GrubHub Inc. (NYSE:GRUB) reported its fiscal Q4 2019 earnings today.

Revenue came in at $341.3M which beat analysts’ targets of $324.68M

EPS was -$0.05 which missed analysts’ targets of -$0.03

Grubhub made news last quarter when they announced their earnings and the stock price dropped by more than 40% the day after the earnings report. Investors were dismayed by the company’s third quarter results that saw a 40% year-over-year decline on the bottom line.


It’s Hard To Make Money In Food Delivery

GrubHub is going against some fierce competition, in particular, the Softbank-backed Doordash, which has eclipsed GrubHub in market share as of November 2019 according to Bloomberg. Uber, another Softbank backed firm, is also investing heavily into their Uber Eats platform and has grabbed a significant amount of market share, although it still lags behind GrubHub.

All this competition has essentially led to a price war. It is hard for companies to differentiate themselves doing food delivery since consumers do not really care who delivers the food so long as they can get it for the lowest price. There’s no money in food delivery, and who’s to say it better than GrubHub themselves? In a shareholder letter the company themselves admitted that it didn’t believe that it could generate a profit on the core logistics of the business (hence why the stock tanked 40% in a day).

Taking a look at its competitors, Uber recently decided to sell their Uber Eats India operations to their local competitor Zomato. Clearly it was bleeding cash like crazy for Uber. Uber stock surged by more than 3% the day the news hit.

Other GrubHub competitors like Doordash and Postmates are still private companies, so it is difficult to get financial data on their operations, but it’s safe to say that they are all highly unprofitable at the moment and for the foreseeable future.


Another Food Delivery Company Bites The Dust

It seems like every month we hear about another food delivery company going bankrupt. The most recent one is venture-capital backed San Francisco-based company Munchery, which at its peak valuation reached $300M. Munchery’s sudden death back in January 2019 is all too reminiscent of the live-fast-die-young nature of food delivery businesses.

This past January, we learned of troubles at Rappi, a food delivery business that is popular in Latin America. Rappi announced in January 2020 that they were laying off 300 people, or roughly 6% of their workforce in a bid to save some more cash.


Reputation Is Key In Food Delivery

Another added complication of the food delivery business comes from the couriers who deliver the food. Last July, Doordash drew much criticism from news sites like Vox and The New York Times for changing their payment model such that couriers will now only receive a portion of the tip that was paid to them. Doordash has since tried to walk back on their new policy, but the damage to its reputation was noticeable. The wage and safety of couriers remain a concern for all food delivery companies.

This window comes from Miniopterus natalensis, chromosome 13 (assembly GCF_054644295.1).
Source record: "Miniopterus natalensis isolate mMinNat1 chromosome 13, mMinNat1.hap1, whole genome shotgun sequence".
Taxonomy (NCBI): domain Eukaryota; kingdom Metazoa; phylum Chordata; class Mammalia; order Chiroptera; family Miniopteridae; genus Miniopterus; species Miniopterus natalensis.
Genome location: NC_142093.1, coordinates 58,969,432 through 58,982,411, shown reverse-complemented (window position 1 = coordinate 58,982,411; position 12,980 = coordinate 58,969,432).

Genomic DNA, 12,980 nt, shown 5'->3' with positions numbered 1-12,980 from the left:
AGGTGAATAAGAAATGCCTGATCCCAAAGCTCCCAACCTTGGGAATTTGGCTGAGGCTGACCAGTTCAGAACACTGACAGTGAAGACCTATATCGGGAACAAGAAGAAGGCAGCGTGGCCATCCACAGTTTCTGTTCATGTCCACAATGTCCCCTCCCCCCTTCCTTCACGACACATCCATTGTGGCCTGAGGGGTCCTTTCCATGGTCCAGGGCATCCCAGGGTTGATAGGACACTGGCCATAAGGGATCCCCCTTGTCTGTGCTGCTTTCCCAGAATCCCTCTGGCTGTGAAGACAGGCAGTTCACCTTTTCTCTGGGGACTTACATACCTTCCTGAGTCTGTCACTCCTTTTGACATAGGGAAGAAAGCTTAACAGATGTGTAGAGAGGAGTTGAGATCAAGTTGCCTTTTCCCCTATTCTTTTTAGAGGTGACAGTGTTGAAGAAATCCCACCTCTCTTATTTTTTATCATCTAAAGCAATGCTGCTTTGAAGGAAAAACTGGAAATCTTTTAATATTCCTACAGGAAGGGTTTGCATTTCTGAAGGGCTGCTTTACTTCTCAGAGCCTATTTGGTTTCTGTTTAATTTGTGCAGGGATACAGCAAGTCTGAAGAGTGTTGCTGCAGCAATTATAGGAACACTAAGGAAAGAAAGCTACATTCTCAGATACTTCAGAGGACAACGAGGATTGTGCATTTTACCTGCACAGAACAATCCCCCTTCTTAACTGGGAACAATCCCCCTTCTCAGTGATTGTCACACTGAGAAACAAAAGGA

Perhaps this is merely anecdotal evidence, but the customer satisfaction seems to be relatively low for GrubHub comparatively to other food delivery businesses. Couriers on Reddit’s r/couriersofreddit often complain of miscommunication between the GrubHub app with the restaurant, causing the order to not be read properly. Although no food delivery app is free from its fair share of complaints, falling behind technologically could just be a death sentence in this highly competitive game.


What’s Next For GrubHub?

All that being said, it is hard to see where GrubHub is going next. If it can’t ever generate significant profits from its core delivery business, then it would either have to branch out into doing something else, or go bankrupt. If one is looking to buy GrubHub stock, they must ask themselves, why bother? The Grubhub investot is taking on extreme risk of losing everything if the company keeps burning cash. There are so many other companies on the stock market that are already profitable, and the growth of GrubHub will go nowhere if they can’t eventually turn the growth into profits. Institutions will not just give money to GrubHub indefinitely and the cash will eventually run out. Buying GrubHub stock is like throwing a hail mary from half court, you might as well take your money to the casino.



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